Your safety
Only take the actions below if it is safe to do so. You are the best judge of whether making any changes might lead to further harm. In an emergency, call 999.

Economic abuse and your mail

If you have experienced economic abuse, your mail might be the last thing on your mind.

This page will help you think about the ways in which an abuser might have interfered with your mail or could do so after separation. It may also help you think about some steps you could take related to your mail to reach safety and regain control.

“I missed lots of warning letters from creditors and didn’t even know I was being made bankrupt until papers were served on me.”

Economic abuse and your mail

It is common for abusers to take mail. Citizen’s Advice found that 47% of victim-survivors have had their mail hidden, opened, or intercepted by the abuser. Abusers do this to control access to vital information about your employment, benefits or finances.

Examples of important letters that an abuser could keep from you include: 

  • Utility bills and reminder letters, which could lead to debt if ignored.
  • Collection notices and county court judgments (CCJs), which may lead to a poor credit rating.
  • A benefits letter containing an appointment date. Not attending a benefits assessment could lead to your benefit payments being stopped.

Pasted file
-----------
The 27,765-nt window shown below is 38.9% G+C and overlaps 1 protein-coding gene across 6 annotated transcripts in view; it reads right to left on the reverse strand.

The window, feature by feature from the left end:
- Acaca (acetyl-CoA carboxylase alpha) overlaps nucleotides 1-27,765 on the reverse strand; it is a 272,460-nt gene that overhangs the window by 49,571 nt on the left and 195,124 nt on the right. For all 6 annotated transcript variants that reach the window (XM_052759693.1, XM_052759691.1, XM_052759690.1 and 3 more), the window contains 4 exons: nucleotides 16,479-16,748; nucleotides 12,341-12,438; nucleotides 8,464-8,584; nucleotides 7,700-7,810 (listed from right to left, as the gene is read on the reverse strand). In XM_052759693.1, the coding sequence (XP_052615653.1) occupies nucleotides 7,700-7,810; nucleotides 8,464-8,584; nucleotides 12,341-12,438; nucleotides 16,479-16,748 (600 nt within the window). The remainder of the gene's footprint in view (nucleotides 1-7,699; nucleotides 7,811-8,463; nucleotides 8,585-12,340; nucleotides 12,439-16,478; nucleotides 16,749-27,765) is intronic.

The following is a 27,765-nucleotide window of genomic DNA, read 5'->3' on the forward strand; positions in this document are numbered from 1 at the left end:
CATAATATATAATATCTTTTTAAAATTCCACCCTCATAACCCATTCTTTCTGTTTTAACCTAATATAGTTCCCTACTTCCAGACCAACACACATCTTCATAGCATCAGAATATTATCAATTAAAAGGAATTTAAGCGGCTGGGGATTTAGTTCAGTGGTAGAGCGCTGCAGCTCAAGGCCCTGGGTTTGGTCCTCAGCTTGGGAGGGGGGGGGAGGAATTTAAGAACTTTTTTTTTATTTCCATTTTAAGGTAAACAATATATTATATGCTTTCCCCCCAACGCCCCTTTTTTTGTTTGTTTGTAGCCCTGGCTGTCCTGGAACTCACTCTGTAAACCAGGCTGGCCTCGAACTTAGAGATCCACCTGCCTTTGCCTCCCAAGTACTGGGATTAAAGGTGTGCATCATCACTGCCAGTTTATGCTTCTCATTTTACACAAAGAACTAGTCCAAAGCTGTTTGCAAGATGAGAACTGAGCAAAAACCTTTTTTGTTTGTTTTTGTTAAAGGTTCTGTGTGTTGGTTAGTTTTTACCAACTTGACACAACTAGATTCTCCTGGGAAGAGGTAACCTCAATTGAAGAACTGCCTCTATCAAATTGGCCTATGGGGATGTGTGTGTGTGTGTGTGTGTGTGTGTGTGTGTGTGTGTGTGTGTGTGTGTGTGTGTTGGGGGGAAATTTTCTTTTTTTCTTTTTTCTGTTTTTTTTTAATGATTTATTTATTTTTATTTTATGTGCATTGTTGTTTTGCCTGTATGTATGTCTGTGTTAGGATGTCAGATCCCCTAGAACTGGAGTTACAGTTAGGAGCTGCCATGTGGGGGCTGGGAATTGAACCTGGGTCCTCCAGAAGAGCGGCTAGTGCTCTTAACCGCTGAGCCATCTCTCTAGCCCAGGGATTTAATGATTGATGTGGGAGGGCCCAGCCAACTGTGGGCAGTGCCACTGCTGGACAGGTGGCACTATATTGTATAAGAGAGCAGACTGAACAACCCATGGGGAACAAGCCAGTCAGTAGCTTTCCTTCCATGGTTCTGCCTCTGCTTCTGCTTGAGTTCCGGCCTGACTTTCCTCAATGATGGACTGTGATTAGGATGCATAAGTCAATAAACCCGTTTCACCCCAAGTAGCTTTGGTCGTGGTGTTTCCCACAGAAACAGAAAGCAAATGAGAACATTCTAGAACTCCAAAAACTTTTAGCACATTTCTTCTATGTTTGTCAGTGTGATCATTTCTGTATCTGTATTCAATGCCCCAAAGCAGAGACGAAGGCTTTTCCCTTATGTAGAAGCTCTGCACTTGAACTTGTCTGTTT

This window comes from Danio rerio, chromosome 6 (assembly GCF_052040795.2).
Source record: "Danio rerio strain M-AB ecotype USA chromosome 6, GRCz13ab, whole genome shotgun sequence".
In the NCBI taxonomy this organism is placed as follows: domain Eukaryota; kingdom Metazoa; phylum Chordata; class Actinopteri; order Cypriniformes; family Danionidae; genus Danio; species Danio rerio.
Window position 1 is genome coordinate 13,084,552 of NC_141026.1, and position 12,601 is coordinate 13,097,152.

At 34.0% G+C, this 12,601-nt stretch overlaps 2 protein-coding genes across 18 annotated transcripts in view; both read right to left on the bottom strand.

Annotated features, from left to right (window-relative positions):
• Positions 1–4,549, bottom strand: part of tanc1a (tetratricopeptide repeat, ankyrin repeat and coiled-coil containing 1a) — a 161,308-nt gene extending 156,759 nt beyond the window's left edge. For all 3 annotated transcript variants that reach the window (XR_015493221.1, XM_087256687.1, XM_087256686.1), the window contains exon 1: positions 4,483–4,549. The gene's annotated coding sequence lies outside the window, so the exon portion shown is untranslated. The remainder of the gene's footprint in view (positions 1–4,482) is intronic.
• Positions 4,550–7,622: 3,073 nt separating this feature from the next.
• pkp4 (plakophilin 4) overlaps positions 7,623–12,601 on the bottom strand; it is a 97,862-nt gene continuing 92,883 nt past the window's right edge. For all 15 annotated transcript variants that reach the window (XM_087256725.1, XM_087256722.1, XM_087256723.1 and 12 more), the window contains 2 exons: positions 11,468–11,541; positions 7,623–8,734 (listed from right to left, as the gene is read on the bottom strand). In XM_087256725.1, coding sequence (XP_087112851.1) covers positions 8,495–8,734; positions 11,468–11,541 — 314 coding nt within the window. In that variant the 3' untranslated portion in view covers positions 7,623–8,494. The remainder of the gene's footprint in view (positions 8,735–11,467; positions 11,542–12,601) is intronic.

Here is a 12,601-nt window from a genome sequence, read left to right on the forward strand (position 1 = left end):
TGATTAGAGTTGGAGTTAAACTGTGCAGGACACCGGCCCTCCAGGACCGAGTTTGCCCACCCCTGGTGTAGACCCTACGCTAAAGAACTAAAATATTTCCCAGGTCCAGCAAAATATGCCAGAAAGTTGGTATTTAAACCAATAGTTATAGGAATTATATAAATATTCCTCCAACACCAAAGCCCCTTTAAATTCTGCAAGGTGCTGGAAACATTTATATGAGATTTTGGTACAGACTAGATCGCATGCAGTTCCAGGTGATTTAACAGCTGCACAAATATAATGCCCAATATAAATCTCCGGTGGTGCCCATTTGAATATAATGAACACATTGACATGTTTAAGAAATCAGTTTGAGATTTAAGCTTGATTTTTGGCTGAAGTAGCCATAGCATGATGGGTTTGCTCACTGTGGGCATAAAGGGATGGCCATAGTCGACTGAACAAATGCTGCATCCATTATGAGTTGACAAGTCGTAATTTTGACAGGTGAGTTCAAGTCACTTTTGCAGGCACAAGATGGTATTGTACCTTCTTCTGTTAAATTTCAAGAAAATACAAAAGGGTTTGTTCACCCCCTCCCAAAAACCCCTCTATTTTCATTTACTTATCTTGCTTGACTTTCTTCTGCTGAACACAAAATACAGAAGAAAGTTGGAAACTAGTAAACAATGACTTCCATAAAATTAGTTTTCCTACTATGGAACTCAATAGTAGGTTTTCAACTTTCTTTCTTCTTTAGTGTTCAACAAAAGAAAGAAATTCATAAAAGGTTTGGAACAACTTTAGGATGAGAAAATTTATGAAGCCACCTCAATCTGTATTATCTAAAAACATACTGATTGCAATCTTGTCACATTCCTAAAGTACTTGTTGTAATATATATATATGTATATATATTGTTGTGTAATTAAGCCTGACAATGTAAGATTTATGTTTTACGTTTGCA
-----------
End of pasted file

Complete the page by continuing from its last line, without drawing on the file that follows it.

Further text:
• Forms related to your self-assessment tax return, leading to a fine.

Abusive tactics involving mail

Ways in which an abuser might use your mail include:

  • Using information sent through the post to take control of your finances.
  • Taking out credit in your name. This may include applying for loans, taking your applications or paperwork for a credit card or mortgage, or forging your signature on documents.
  • Changing accounts into your name and then stopping payments.
  • Checking how much money you have.
  • Checking what you have spent money on.
  • Controlling how much of your own money you can spend.
  • Using new debit cards and PINs to transfer, spend or withdraw money from your account.
  • Taking cash sent through the post by family.

Taking mail overlaps with controlling or coercive behaviour. An abuser may use this form of economic abuse to check your activity and movements through bank statements, such as where you have spent money on groceries or petrol.

“My ex-husband deliberately got me into debt and applied for loans in my name without my knowledge. I was the only one working so he would stay at home all day then hide the letters which came through the post. Even after I ended the relationship and the police removed him from the property, he would break in and steal post. I missed lots of warning letters from creditors and didn’t even know I was being made bankrupt until papers were served on me.”

How Royal Mail can help

Royal Mail has two services that can support you to take control of your mail without letting an abuser know of your location.

These options can come with a cost and may not be safe or convenient for everyone. You are in the best position to know what will be safe for you or not.